Against all odds
Scrappy, self-assured, and quick with a quip, Dallas defense attorney Tom Mills has spent the better part of his 23-year career defending people charged with wire fraud, money laundering, bankruptcy and insurance fraud, and other white-collar federal crimes. Generally, the guy likes the thrill of a good courtroom fight.
On a particular day last month, Mills was feeling a lot like a sacrificial lamb It was after Mills accepted an indigent defendant's case from the federal magistrate's office that he had picked up the first scent of a slaughter. That's when Mills learned his adversary in the case of "U.S. vs. Mark Linnear Hayes"--making his first courtroom appearance in three years--will be Paul Coggins, U.S. attorney for the Northern District of Texas.
"When I heard Coggins was going to try it, I'm thinking, 'What the hell? What kind of a slam-dunk is this going to be? The U.S. attorney never tries a case,'" Mills says.
That's just about right. Coggins, an experienced criminal-defense attorney whom President Clinton appointed in 1993, has never tried a case himself since taking the job. Two previous cases he'd hoped to litigate--a drug case and a fraud case--were pled out.
Historically, when U.S attorneys go to court, they pick trials that are high-profile and fueled for maximum political mileage--like the prosecution of Jack Ruby for the slaying of Lee Harvey Oswald, or the trial of the kidnappers of Amanda Dealey, daughter-in-law of late Dallas Morning News executive Joe Dealey.
Coggins fervently denies any media motives.
"I hate to tee this up too much in the press," Coggins said last week. "I'd really like to slip in there quietly and just try the case. I'd like to get in the courtroom at least once a year. It's a good thing, sort of like the police chief who gets out and walks the beat.
"After the last case was pled out, I asked my staff to start looking for a case that's relatively short and that's relatively certain not to plead out."
Not to mention relatively easy to win--which "Hayes" almost certainly will be. The case features a mountain of seemingly rock-solid evidence for the prosecution, a defendant with a nasty habit of fleeing prosecution, and a codefendant in the crime who's already been convicted and imprisoned and is likely to testify against Hayes.
Beyond that, the case carries added political weight for the U.S. attorney. It's quite possible that Mark Linnear Hayes--suspected in a string of well-publicized armed robberies stretching over two years from California to Georgia--will be the first person on Coggins' turf tried under the new "three strikes and you're out" federal statute--a pet piece of President Clinton's 1994 crime bill. Hayes, 39, of Los Angeles, has already been convicted and served prison sentences in California for a 1980 residential burglary and a 1981 armed robbery.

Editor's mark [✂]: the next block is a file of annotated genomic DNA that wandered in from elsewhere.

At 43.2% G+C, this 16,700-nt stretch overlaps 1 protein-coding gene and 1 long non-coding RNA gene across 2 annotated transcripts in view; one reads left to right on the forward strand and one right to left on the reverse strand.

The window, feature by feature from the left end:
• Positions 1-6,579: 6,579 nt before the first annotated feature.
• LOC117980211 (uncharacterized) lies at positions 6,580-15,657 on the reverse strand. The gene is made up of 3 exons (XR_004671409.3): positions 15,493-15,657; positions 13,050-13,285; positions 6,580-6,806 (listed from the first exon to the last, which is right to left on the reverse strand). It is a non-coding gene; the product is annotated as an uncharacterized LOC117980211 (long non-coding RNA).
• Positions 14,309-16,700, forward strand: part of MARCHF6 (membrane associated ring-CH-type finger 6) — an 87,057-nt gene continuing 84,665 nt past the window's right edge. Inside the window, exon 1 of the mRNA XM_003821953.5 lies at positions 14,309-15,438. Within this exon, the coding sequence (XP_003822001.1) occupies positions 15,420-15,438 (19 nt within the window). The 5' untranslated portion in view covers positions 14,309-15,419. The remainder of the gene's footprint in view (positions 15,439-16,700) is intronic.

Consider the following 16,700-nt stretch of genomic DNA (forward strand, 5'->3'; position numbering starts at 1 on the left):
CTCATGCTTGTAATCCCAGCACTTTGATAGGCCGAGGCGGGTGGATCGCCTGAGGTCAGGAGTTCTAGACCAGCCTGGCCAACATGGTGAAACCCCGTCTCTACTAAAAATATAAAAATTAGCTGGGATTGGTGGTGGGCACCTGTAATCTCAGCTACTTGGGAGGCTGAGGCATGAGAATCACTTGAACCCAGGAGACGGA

In August 1993, a Norwalk, Calif., jury convicted Hayes of armed robbery, but when the panel returned with its guilty verdict, it learned what the judge and attorneys had discovered during deliberations: Hayes, who was out on bail, had fled. As a result, he was never sentenced, says David Finn, the assistant U.S. attorney who will serve as second chair to Coggins in the May 13 trial.
Hayes remained a fugitive for more than two years, and a suspect in several armed robberies across the country--including a heist at an East Dallas Eckerd Drug store on April 24, 1995, for which he was indicted on February 6. Authorities finally caught up with him late last year in Atlanta after acting on a tip from a viewer of the television series America's Most Wanted.
The show featured a typically melodramatic re-enactment depicting robberies Hayes is alleged to have committed. Dubbed the "Ninja Bandit," for his totally black ensemble, including a ski mask with eye holes, Hayes is suspected of staking out drug and grocery stores, cutting a hole in each roof, then rappelling down a rope to the stores just after the managers have arrived to open the businesses. In some cases employees were pistol-whipped and the suspect made off with thousands of dollars.
California police and FBI agents feel sure that Hayes is part of a highly organized, sophisticated robbery ring active in the San Diego and Los Angeles areas for 15 years, says Pasadena, Calif., Police Sgt. Gary Capuano. Hayes' father, Charles Lee Hayes Sr., was charged along with his son in an Escondido, Calif., armed robbery in 1981 and convicted. Mark Hayes was eventually tried and convicted as well.
Court documents show that Hayes' connection to Dallas surfaced on the morning of the Eckerd robbery, when police followed a tracking device on a stash of stolen cash to a Holiday Inn at 1935 Market Center Boul-evard. There, a police helicopter and 30 squad cars chased down Keith Marvell Walton, 25, who had scaled a fence behind the hotel. Inside one of the hotel rooms, officers found a scanner tuned to the Dallas police channel, a pile of black clothing, and a green laundry bag stuffed with $9,000 in cash and a handgun.